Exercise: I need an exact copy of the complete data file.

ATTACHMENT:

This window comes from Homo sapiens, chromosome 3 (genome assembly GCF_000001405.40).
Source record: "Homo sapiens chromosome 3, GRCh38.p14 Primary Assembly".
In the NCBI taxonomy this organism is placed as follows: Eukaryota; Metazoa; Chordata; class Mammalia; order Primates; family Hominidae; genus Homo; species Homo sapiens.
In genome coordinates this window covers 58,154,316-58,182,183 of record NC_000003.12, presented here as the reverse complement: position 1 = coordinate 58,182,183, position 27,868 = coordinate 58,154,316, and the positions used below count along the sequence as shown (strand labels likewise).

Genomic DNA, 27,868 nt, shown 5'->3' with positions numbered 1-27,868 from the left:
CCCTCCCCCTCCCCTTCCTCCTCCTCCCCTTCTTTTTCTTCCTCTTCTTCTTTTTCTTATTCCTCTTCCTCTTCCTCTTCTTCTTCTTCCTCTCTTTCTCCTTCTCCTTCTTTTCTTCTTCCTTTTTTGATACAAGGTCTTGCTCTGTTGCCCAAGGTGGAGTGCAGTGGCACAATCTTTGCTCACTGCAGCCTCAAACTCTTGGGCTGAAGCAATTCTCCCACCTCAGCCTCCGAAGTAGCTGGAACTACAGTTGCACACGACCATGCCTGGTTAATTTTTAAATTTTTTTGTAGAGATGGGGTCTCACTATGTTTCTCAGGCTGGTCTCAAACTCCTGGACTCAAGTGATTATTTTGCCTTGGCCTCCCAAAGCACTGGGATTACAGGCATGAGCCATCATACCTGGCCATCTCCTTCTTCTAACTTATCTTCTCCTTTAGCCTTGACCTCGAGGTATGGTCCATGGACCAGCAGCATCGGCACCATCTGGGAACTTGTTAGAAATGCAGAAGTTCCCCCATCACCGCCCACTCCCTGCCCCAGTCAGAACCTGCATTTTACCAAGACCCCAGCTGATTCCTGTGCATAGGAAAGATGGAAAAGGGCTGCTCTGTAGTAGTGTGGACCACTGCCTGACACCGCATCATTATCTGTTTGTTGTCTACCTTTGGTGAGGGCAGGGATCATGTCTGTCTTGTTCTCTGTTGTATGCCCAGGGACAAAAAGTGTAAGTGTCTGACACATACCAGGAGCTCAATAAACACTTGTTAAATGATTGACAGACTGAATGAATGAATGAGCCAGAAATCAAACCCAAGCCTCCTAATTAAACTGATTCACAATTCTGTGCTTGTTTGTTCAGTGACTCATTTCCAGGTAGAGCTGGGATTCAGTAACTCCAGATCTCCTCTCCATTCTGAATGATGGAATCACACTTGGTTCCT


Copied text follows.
This window comes from Homo sapiens, chromosome 3 (genome assembly GCF_000001405.40).
Source record: "Homo sapiens chromosome 3, GRCh38.p14 Primary Assembly".
In the NCBI taxonomy this organism is placed as follows: Eukaryota; Metazoa; Chordata; class Mammalia; order Primates; family Hominidae; genus Homo; species Homo sapiens.
In genome coordinates this window covers 58,154,316-58,182,183 of record NC_000003.12, presented here as the reverse complement: position 1 = coordinate 58,182,183, position 27,868 = coordinate 58,154,316, and the positions used below count along the sequence as shown (strand labels likewise).

Genomic DNA, 27,868 nt, shown 5'->3' with positions numbered 1-27,868 from the left:
CCCTCCCCCTCCCCTTCCTCCTCCTCCCCTTCTTTTTCTTCCTCTTCTTCTTTTTCTTATTCCTCTTCCTCTTCCTCTTCTTCTTCTTCCTCTCTTTCTCCTTCTCCTTCTTTTCTTCTTCCTTTTTTGATACAAGGTCTTGCTCTGTTGCCCAAGGTGGAGTGCAGTGGCACAATCTTTGCTCACTGCAGCCTCAAACTCTTGGGCTGAAGCAATTCTCCCACCTCAGCCTCCGAAGTAGCTGGAACTACAGTTGCACACGACCATGCCTGGTTAATTTTTAAATTTTTTTGTAGAGATGGGGTCTCACTATGTTTCTCAGGCTGGTCTCAAACTCCTGGACTCAAGTGATTATTTTGCCTTGGCCTCCCAAAGCACTGGGATTACAGGCATGAGCCATCATACCTGGCCATCTCCTTCTTCTAACTTATCTTCTCCTTTAGCCTTGACCTCGAGGTATGGTCCATGGACCAGCAGCATCGGCACCATCTGGGAACTTGTTAGAAATGCAGAAGTTCCCCCATCACCGCCCACTCCCTGCCCCAGTCAGAACCTGCATTTTACCAAGACCCCAGCTGATTCCTGTGCATAGGAAAGATGGAAAAGGGCTGCTCTGTAGTAGTGTGGACCACTGCCTGACACCGCATCATTATCTGTTTGTTGTCTACCTTTGGTGAGGGCAGGGATCATGTCTGTCTTGTTCTCTGTTGTATGCCCAGGGACAAAAAGTGTAAGTGTCTGACACATACCAGGAGCTCAATAAACACTTGTTAAATGATTGACAGACTGAATGAATGAATGAGCCAGAAATCAAACCCAAGCCTCCTAATTAAACTGATTCACAATTCTGTGCTTGTTTGTTCAGTGACTCATTTCCAGGTAGAGCTGGGATTCAGTAACTCCAGATCTCCTCTCCATTCTGAATGATGGAATCACACTTGGTTCCT